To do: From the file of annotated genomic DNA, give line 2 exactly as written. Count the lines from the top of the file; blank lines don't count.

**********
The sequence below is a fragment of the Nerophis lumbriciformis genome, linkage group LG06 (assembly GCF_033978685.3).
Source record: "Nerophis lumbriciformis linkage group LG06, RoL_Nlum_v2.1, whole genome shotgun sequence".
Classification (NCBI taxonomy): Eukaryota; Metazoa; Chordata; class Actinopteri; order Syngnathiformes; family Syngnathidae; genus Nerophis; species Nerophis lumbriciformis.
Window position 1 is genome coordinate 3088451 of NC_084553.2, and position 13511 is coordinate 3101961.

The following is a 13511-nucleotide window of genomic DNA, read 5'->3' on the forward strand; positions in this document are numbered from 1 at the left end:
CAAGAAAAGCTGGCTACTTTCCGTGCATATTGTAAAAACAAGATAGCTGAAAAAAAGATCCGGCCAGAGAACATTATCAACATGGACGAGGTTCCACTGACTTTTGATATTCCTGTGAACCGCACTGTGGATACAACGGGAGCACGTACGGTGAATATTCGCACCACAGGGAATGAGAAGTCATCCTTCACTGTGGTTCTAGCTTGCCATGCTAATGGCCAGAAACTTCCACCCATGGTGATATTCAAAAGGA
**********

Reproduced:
Source record: "Nerophis lumbriciformis linkage group LG06, RoL_Nlum_v2.1, whole genome shotgun sequence".